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INSIDE DISH: Reviving an iconic east-side diner

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Inside Dish

Welcome back to IBJ’s video feature “Inside Dish: The Business of Running Restaurants.”

Our subject this week is Indy's Historic Steer-In, the latest in a line of drive-in diners situated at 5130 E. 10th St., dating back to 1929. (For a detailed history, see "Notes from the Back of the Napkin" below.) Harold's Steer-In, owned by Harold Phillips, occupied the spot from 1964 to 2008. The iconic eatery had struggled since 2001, when Phillips stepped back from the business and leased it to former employees.


Longtime east-side resident Casey Kehrer, 42, saw an opportunity and convinced his parents, Charlie and Barbara Kehrer, to help revive the landmark eatery. They entered into a lease in 2007 and invested $125,000 in improvements to the property and interior. Business began to pick up after a slow start, and they decided to buy the restaurant from Phillips in 2008 at a purchase price of $325,000. They redubbed it "Indy's Historic Steer-In."

"It's been phenomenal. We turned a profit of $2,000 last year, and I was just tickled to death after two years to show a profit," said Barbara, 60, whose retirement has been hijacked by 45-hour weeks at the restaurant.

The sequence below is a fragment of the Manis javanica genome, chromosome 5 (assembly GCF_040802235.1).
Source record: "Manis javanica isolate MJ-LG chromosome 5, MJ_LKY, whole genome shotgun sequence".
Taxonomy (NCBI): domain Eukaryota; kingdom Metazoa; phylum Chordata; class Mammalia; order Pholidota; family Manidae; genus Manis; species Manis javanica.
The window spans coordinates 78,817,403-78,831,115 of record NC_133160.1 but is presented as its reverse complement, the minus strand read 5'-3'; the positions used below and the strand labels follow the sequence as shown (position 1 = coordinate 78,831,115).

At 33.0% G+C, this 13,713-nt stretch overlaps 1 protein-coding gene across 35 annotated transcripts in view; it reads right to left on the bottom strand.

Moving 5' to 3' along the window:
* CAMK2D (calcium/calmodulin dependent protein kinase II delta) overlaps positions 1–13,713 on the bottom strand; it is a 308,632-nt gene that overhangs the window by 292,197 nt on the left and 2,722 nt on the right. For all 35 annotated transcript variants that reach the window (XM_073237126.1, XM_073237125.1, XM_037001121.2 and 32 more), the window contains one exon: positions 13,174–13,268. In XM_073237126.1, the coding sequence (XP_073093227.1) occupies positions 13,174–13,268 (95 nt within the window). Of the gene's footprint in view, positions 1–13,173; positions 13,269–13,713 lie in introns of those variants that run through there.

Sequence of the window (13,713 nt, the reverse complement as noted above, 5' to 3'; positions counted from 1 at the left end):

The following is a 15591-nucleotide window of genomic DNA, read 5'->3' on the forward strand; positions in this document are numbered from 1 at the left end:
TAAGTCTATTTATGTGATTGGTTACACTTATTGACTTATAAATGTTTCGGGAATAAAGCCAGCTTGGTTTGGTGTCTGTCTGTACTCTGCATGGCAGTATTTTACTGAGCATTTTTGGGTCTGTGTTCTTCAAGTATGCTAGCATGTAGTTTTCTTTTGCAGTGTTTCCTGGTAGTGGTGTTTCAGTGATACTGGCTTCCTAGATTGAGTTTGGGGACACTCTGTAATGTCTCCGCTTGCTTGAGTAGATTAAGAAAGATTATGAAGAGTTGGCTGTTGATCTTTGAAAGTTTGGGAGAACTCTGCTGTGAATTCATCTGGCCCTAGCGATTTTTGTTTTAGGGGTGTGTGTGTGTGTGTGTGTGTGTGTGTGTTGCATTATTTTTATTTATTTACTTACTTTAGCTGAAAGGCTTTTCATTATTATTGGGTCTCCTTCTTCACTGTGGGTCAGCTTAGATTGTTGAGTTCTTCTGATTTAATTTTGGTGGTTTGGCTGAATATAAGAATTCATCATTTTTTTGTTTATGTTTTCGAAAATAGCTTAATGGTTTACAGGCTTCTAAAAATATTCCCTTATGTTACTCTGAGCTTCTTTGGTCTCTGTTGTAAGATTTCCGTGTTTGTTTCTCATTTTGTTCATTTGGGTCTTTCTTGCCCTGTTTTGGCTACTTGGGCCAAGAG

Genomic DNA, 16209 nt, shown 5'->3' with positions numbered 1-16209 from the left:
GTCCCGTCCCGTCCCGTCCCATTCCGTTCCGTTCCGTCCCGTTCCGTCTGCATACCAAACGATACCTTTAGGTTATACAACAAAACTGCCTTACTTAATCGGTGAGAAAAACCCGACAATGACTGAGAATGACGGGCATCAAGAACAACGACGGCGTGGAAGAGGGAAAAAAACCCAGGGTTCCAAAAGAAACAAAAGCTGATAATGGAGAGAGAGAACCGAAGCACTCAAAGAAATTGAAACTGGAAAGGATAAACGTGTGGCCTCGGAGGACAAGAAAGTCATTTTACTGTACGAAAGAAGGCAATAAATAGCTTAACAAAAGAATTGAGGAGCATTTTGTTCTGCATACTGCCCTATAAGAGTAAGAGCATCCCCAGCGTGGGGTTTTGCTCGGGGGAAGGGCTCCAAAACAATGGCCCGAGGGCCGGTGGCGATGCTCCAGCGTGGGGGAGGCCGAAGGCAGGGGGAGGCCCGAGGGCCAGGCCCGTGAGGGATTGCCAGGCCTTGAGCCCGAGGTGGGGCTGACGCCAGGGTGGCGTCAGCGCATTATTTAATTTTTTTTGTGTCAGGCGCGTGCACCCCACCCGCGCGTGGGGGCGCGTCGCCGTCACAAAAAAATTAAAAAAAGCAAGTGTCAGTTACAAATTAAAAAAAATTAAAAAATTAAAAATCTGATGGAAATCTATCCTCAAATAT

Sales leapt from $650,000 in 2008 to $825,000 in 2009, and are on track to pass $1 million this year. Much of that growth stems from a decision to restart dinner service after it fell by the wayside under previous operators, Barbara said.

"When we first opened, we were doing $300 or $400 a night in sales, and you've got two waitresses, two cooks, a dishwaser and a cashier," she said. "Now, Tuesday through Thursday is pretty consistent, $1,600 or $1,800 a night, and Fridays is $2,500 a night. And Saturday has really picked up. It was our slowest night to come around, but a lot of times Saturday will outdo Friday night."

In the video above, Barbara and Casey, now the general manager, discuss their strategy for rehabilitating the Steer-In while keeping its nostalgic flavor; how carry-out and delivery orders have contributed to sales; and how they struggle to find and keep good employees as business grows.